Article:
In December 2006, the Family Law Council, which is an advisory body for the Commonwealth Attorney-General made a number of recommendations relevant to the Law Council in its report, Collaborative Practice in Family Law. One of the recommendations was that the Law Council should establish a collaborative practice committee of lawyers practising in family law and other areas. The Law Council was recognised by the Family Law Council as the most appropriate organisation to oversee the promotion and development of collaborative practice in Australia. Therefore, on 23 June 2007, Directors approved the establishment of the Committee.
Collaborative practice is a process in which the parties, their lawyers and any other professionals involved, agree not to go to court or threaten to go to court in resolving a dispute. All involved also agree that if the process is not adhered to, the lawyers cannot represent the parties in any subsequent, related litigation. The process involves a series of meetings with all parties and professionals, interest-based negotiation, full disclosure and use of joint experts.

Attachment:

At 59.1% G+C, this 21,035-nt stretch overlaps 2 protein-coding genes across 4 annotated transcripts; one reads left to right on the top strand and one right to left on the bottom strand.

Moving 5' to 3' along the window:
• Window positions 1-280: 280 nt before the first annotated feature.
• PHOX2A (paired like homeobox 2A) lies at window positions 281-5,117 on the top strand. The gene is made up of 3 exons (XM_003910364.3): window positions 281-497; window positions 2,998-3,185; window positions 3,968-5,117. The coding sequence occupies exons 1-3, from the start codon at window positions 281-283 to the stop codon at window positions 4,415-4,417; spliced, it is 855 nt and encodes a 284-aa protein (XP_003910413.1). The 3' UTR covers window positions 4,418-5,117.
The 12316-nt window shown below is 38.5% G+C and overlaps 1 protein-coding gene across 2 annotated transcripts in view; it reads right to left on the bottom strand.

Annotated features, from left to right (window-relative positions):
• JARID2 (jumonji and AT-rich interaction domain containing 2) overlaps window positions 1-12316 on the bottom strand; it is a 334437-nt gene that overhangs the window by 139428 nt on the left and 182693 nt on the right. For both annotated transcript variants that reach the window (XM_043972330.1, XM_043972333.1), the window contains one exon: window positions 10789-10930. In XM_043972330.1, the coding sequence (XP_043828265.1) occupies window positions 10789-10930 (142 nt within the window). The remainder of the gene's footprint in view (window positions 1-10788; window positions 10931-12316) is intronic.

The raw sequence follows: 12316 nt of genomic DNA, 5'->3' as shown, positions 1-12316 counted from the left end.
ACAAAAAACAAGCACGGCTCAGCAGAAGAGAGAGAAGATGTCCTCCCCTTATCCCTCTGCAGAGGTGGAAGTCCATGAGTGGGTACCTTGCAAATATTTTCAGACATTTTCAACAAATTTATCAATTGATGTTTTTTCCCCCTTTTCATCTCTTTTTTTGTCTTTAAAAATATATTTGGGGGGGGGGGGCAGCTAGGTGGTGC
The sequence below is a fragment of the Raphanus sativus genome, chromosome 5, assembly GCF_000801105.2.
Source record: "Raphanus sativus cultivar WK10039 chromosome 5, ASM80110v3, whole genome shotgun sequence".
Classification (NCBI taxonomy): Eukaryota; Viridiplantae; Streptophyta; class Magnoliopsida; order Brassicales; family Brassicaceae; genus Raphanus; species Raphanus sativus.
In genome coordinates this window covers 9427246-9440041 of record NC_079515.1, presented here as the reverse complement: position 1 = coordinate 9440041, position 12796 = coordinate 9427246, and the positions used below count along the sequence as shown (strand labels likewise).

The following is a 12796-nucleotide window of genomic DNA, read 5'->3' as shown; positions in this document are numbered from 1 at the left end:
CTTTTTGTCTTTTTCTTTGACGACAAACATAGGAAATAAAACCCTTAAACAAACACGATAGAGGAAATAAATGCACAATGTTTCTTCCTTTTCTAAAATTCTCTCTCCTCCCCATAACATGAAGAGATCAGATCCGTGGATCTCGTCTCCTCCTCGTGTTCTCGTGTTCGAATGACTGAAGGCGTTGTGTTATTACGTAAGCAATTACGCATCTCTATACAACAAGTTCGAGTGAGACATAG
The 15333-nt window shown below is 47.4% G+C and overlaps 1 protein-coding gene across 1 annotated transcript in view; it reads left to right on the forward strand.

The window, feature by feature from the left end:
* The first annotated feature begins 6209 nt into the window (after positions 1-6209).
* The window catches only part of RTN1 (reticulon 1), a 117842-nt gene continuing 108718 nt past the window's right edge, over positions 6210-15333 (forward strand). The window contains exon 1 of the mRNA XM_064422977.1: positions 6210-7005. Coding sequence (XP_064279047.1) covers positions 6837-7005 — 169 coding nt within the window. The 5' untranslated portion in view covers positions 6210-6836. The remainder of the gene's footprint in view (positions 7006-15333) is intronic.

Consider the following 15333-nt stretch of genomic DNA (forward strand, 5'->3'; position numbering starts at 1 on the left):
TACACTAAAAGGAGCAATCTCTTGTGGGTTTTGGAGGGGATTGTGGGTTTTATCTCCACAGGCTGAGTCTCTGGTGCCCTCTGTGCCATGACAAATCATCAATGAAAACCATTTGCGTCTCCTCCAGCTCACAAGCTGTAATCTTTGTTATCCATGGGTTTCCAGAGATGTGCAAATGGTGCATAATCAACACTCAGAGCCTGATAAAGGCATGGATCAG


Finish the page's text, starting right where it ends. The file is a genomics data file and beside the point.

Collaborative practice originated in the USA in 1990 in family law matters. It has spread to a number of other countries, including Australia. It is also used in other areas of law, including commercial law. Collaborative practice has been used in Australia since 2005, primarily in family law matters. Following the US model, collaborative professionals usually form small to medium sized practice groups to provide support to each other and further develop the practice. A number of practice groups may form a state or territory association of collaborative professionals. Such associations currently exist in the ACT, NSW, Queensland, Victoria and WA. There is considerable interest in establishing such an association in South Australia.
Committee members are: